The Work Diary of an Executive Who Must Find Just the Right Words
A communications strategist for an investment firm, Arielle Patrick has developed playbooks for companies in the event of a crisis, like a data breach or #MeToo incident. “Companies that don’t do this are, frankly, delusional,” she said.
Arielle PatrickCredit…Krista Schlueter for The New York Times
By Ben Ryder Howe
“I would characterize myself as Type A-minus,” said Arielle Patrick, the chief communications officer at Ariel Investments, the largest minority-owned investment firm in the United States. “I have all the capabilities of a Type A, but a penchant for comfort and laziness if left to my own devices.”
Friends of Ms. Patrick would disagree with any description of her as less than relentlessly driven — a whirlwind of social creativity and seemingly nonstop work. One of the youngest Black C-suite executives on Wall Street, Ms. Patrick, 31, has rocketed through her field since graduating nine years ago from Princeton as a classics major. (Her senior thesis explored the relationship between the Roman emperor Nero and his “publicist,” Seneca.)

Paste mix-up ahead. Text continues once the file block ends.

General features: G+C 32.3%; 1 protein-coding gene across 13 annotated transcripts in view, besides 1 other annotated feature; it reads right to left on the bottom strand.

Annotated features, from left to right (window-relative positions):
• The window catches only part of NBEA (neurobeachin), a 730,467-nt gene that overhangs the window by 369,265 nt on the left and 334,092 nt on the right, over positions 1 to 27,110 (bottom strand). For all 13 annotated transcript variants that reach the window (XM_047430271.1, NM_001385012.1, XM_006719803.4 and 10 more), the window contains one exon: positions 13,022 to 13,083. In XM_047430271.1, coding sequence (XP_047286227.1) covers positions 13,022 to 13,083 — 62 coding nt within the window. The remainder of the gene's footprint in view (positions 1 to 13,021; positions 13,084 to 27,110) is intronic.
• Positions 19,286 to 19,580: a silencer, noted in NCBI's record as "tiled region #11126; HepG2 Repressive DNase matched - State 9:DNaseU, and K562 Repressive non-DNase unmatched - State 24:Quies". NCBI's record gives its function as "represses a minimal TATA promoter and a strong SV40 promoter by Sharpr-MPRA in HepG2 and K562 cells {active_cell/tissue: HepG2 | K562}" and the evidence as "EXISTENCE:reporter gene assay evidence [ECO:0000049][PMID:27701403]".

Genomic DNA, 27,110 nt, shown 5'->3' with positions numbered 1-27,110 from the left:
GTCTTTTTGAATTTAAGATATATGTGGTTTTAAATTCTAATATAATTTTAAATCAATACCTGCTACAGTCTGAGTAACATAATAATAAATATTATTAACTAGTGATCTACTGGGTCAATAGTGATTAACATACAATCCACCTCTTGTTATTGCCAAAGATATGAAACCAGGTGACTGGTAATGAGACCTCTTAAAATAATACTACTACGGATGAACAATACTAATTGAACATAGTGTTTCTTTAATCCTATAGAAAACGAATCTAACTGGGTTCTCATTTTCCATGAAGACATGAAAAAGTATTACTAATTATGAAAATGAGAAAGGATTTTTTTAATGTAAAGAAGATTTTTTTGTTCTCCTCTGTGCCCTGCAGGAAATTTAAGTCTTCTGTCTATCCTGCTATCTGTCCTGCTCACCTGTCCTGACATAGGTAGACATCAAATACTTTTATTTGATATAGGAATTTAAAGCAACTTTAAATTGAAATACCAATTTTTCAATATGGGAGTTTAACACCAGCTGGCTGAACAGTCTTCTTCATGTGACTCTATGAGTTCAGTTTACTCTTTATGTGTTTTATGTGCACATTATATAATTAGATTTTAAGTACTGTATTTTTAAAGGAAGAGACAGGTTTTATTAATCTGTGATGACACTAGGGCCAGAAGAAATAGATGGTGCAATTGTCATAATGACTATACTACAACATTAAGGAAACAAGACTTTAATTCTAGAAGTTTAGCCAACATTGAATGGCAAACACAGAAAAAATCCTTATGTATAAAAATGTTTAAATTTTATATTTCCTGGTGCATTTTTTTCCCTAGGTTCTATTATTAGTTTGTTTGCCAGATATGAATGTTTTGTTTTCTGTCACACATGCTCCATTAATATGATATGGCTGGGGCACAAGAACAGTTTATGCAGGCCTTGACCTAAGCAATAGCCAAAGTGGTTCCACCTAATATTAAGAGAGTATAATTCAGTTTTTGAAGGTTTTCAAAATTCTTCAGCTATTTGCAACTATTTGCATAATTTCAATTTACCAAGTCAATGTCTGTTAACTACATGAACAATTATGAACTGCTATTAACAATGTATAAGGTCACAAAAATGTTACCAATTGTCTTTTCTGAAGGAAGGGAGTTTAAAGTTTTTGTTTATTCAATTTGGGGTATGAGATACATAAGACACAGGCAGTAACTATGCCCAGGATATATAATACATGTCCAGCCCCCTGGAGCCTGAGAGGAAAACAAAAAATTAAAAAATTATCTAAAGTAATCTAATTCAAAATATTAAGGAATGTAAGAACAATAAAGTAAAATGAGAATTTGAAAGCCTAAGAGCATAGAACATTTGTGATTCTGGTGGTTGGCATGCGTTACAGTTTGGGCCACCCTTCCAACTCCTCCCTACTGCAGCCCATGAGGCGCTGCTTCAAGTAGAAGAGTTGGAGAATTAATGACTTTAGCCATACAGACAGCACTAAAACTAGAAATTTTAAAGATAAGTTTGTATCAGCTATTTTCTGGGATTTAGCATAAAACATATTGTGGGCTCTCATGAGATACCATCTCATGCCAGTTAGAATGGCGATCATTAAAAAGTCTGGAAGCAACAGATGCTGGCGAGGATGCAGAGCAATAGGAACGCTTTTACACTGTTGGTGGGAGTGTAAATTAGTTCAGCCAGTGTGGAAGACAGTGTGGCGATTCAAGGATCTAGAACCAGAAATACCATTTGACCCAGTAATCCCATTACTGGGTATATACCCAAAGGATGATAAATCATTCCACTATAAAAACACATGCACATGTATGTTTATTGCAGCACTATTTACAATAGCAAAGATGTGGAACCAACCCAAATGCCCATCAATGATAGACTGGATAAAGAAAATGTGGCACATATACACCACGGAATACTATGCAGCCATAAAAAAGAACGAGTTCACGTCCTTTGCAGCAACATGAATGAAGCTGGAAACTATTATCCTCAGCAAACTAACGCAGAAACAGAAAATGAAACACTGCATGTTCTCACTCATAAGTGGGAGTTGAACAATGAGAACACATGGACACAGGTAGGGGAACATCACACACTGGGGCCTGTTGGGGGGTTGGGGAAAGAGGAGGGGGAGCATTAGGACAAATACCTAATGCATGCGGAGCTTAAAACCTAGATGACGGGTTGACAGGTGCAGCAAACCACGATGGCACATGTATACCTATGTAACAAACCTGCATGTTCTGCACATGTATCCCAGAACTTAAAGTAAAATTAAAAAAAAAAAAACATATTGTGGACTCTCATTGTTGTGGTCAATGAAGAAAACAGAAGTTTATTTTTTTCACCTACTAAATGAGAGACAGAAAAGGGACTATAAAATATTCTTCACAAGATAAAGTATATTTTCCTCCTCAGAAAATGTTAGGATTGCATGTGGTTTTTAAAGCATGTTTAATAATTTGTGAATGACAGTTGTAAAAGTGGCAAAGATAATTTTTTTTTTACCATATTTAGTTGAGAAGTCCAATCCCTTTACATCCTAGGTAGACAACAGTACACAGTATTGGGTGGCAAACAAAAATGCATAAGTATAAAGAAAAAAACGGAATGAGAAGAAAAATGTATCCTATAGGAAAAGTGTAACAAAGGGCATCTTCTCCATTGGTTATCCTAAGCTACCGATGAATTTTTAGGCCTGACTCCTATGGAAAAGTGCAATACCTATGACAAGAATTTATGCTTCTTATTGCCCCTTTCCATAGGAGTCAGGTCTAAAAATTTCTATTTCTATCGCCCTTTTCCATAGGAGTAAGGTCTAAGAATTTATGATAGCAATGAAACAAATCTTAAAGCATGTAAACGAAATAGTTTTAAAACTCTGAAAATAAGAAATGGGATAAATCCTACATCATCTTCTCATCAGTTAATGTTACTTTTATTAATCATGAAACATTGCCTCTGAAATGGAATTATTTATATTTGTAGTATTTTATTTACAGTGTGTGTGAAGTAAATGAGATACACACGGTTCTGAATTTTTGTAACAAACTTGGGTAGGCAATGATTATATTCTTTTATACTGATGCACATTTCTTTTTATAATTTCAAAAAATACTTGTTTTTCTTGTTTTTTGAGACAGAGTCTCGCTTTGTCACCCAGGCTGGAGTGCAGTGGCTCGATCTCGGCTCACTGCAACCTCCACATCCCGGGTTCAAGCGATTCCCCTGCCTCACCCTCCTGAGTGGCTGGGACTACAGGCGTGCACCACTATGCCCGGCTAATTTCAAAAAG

Last month, she began working at Ariel, which has $14.6 billion in assets under management and is based in Chicago, with offices in New York, where Ms. Patrick lives, as well as Washington and Sydney, Australia.
Previously, Ms. Patrick worked at Edelman, the world’s largest communications consulting firm, where she rose to executive vice president in her mid-20s. At Edelman she led the team tasked with mergers, acquisitions and restructurings, advising executives and boards on “what to say to who, when, and in what way.”
The daughter of Caribbean immigrants (her father is from Curaçao and Sint Maarten, and her mother from Haiti), Ms. Patrick grew up in Manhattan and attended the Chapin School on the Upper East Side. She credits her career to “classic tiger parenting,” especially by her mother, a case manager at Mount Sinai Hospital.
Not surprisingly for someone in her field, Ms. Patrick chooses words carefully when describing her personal life. However, she also regards professional success as an opportunity to publicly advance causes dear to her, such as Yellowstone Forever, the official nonprofit partner of Yellowstone National Park, and the Frick Collection, the museum whose well-attended Young Fellows Ball she has long helped organize. This year the ball, like so many events, has been canceled, and Ms. Patrick said she was enjoying the letup in her schedule — while she plans a wedding and a move. We caught up in late December.
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